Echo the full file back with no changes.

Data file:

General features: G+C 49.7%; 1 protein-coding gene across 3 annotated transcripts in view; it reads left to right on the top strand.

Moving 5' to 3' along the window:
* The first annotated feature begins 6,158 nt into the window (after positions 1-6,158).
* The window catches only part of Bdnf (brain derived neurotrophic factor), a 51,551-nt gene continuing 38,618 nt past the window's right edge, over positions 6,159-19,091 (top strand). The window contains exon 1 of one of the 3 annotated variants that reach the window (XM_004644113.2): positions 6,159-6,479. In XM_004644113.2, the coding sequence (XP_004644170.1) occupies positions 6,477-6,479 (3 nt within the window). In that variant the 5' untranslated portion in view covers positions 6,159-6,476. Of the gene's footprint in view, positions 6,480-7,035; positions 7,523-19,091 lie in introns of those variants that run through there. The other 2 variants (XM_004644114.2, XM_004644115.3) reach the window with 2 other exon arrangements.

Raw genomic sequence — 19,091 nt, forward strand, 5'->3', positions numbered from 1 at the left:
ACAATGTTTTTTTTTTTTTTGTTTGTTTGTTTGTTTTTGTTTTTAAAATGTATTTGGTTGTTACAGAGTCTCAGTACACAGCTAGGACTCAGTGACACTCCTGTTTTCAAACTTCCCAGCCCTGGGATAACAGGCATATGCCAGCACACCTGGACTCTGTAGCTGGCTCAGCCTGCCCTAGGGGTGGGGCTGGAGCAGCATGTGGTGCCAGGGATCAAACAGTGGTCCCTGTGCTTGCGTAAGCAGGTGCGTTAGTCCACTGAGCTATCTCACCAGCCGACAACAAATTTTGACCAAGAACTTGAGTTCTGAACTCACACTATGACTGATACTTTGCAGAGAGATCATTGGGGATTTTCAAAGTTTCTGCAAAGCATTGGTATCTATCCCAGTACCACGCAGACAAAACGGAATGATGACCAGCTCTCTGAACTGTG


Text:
General features: G+C 49.7%; 1 protein-coding gene across 3 annotated transcripts in view; it reads left to right on the top strand.

Moving 5' to 3' along the window:
* The first annotated feature begins 6,158 nt into the window (after positions 1-6,158).
* The window catches only part of Bdnf (brain derived neurotrophic factor), a 51,551-nt gene continuing 38,618 nt past the window's right edge, over positions 6,159-19,091 (top strand). The window contains exon 1 of one of the 3 annotated variants that reach the window (XM_004644113.2): positions 6,159-6,479. In XM_004644113.2, the coding sequence (XP_004644170.1) occupies positions 6,477-6,479 (3 nt within the window). In that variant the 5' untranslated portion in view covers positions 6,159-6,476. Of the gene's footprint in view, positions 6,480-7,035; positions 7,523-19,091 lie in introns of those variants that run through there. The other 2 variants (XM_004644114.2, XM_004644115.3) reach the window with 2 other exon arrangements.

Raw genomic sequence — 19,091 nt, forward strand, 5'->3', positions numbered from 1 at the left:
ACAATGTTTTTTTTTTTTTTGTTTGTTTGTTTGTTTTTGTTTTTAAAATGTATTTGGTTGTTACAGAGTCTCAGTACACAGCTAGGACTCAGTGACACTCCTGTTTTCAAACTTCCCAGCCCTGGGATAACAGGCATATGCCAGCACACCTGGACTCTGTAGCTGGCTCAGCCTGCCCTAGGGGTGGGGCTGGAGCAGCATGTGGTGCCAGGGATCAAACAGTGGTCCCTGTGCTTGCGTAAGCAGGTGCGTTAGTCCACTGAGCTATCTCACCAGCCGACAACAAATTTTGACCAAGAACTTGAGTTCTGAACTCACACTATGACTGATACTTTGCAGAGAGATCATTGGGGATTTTCAAAGTTTCTGCAAAGCATTGGTATCTATCCCAGTACCACGCAGACAAAACGGAATGATGACCAGCTCTCTGAACTGTG